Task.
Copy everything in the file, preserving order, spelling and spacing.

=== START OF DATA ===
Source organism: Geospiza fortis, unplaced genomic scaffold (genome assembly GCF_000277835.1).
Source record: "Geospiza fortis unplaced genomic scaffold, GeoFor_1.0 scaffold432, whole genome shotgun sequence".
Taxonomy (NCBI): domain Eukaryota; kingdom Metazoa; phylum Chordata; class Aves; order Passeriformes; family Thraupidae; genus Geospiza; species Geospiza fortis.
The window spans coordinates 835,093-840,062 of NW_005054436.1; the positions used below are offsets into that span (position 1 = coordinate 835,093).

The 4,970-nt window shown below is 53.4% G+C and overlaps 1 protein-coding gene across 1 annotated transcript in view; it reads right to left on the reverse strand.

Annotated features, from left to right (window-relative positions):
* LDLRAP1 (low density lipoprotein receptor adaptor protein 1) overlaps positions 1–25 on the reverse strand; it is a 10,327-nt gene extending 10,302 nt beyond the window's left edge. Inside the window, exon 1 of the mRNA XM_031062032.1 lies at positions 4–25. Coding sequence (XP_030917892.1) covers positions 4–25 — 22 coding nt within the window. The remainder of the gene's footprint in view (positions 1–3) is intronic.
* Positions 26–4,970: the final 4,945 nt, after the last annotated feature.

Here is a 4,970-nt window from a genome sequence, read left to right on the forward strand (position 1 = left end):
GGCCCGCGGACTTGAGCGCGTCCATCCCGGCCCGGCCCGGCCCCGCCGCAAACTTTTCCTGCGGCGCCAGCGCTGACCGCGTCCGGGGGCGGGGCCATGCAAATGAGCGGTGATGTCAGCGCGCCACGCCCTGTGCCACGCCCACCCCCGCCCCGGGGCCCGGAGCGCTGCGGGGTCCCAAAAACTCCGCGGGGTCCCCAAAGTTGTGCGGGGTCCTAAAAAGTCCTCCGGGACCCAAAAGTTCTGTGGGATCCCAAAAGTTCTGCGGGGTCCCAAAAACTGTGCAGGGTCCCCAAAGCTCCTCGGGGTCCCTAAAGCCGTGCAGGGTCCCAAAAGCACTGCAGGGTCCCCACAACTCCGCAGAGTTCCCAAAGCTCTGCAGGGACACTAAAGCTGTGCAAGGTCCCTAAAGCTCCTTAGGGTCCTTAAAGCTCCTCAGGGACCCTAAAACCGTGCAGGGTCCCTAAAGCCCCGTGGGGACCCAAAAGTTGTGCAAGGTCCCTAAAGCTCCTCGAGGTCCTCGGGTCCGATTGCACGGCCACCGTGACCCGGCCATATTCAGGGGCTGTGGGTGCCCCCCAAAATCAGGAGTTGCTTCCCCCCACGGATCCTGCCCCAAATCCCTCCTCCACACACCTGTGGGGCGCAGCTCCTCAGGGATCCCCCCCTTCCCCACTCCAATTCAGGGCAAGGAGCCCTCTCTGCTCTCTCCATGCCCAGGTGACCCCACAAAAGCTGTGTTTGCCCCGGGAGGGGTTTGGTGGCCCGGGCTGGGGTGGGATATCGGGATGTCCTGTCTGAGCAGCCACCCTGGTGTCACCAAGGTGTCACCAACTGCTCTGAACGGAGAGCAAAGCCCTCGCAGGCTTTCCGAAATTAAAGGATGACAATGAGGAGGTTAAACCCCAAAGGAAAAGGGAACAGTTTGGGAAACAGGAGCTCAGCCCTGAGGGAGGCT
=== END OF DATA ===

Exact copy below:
Source organism: Geospiza fortis, unplaced genomic scaffold (genome assembly GCF_000277835.1).
Source record: "Geospiza fortis unplaced genomic scaffold, GeoFor_1.0 scaffold432, whole genome shotgun sequence".
Taxonomy (NCBI): domain Eukaryota; kingdom Metazoa; phylum Chordata; class Aves; order Passeriformes; family Thraupidae; genus Geospiza; species Geospiza fortis.
The window spans coordinates 835,093-840,062 of NW_005054436.1; the positions used below are offsets into that span (position 1 = coordinate 835,093).

The 4,970-nt window shown below is 53.4% G+C and overlaps 1 protein-coding gene across 1 annotated transcript in view; it reads right to left on the reverse strand.

Annotated features, from left to right (window-relative positions):
* LDLRAP1 (low density lipoprotein receptor adaptor protein 1) overlaps positions 1–25 on the reverse strand; it is a 10,327-nt gene extending 10,302 nt beyond the window's left edge. Inside the window, exon 1 of the mRNA XM_031062032.1 lies at positions 4–25. Coding sequence (XP_030917892.1) covers positions 4–25 — 22 coding nt within the window. The remainder of the gene's footprint in view (positions 1–3) is intronic.
* Positions 26–4,970: the final 4,945 nt, after the last annotated feature.

Here is a 4,970-nt window from a genome sequence, read left to right on the forward strand (position 1 = left end):
GGCCCGCGGACTTGAGCGCGTCCATCCCGGCCCGGCCCGGCCCCGCCGCAAACTTTTCCTGCGGCGCCAGCGCTGACCGCGTCCGGGGGCGGGGCCATGCAAATGAGCGGTGATGTCAGCGCGCCACGCCCTGTGCCACGCCCACCCCCGCCCCGGGGCCCGGAGCGCTGCGGGGTCCCAAAAACTCCGCGGGGTCCCCAAAGTTGTGCGGGGTCCTAAAAAGTCCTCCGGGACCCAAAAGTTCTGTGGGATCCCAAAAGTTCTGCGGGGTCCCAAAAACTGTGCAGGGTCCCCAAAGCTCCTCGGGGTCCCTAAAGCCGTGCAGGGTCCCAAAAGCACTGCAGGGTCCCCACAACTCCGCAGAGTTCCCAAAGCTCTGCAGGGACACTAAAGCTGTGCAAGGTCCCTAAAGCTCCTTAGGGTCCTTAAAGCTCCTCAGGGACCCTAAAACCGTGCAGGGTCCCTAAAGCCCCGTGGGGACCCAAAAGTTGTGCAAGGTCCCTAAAGCTCCTCGAGGTCCTCGGGTCCGATTGCACGGCCACCGTGACCCGGCCATATTCAGGGGCTGTGGGTGCCCCCCAAAATCAGGAGTTGCTTCCCCCCACGGATCCTGCCCCAAATCCCTCCTCCACACACCTGTGGGGCGCAGCTCCTCAGGGATCCCCCCCTTCCCCACTCCAATTCAGGGCAAGGAGCCCTCTCTGCTCTCTCCATGCCCAGGTGACCCCACAAAAGCTGTGTTTGCCCCGGGAGGGGTTTGGTGGCCCGGGCTGGGGTGGGATATCGGGATGTCCTGTCTGAGCAGCCACCCTGGTGTCACCAAGGTGTCACCAACTGCTCTGAACGGAGAGCAAAGCCCTCGCAGGCTTTCCGAAATTAAAGGATGACAATGAGGAGGTTAAACCCCAAAGGAAAAGGGAACAGTTTGGGAAACAGGAGCTCAGCCCTGAGGGAGGCT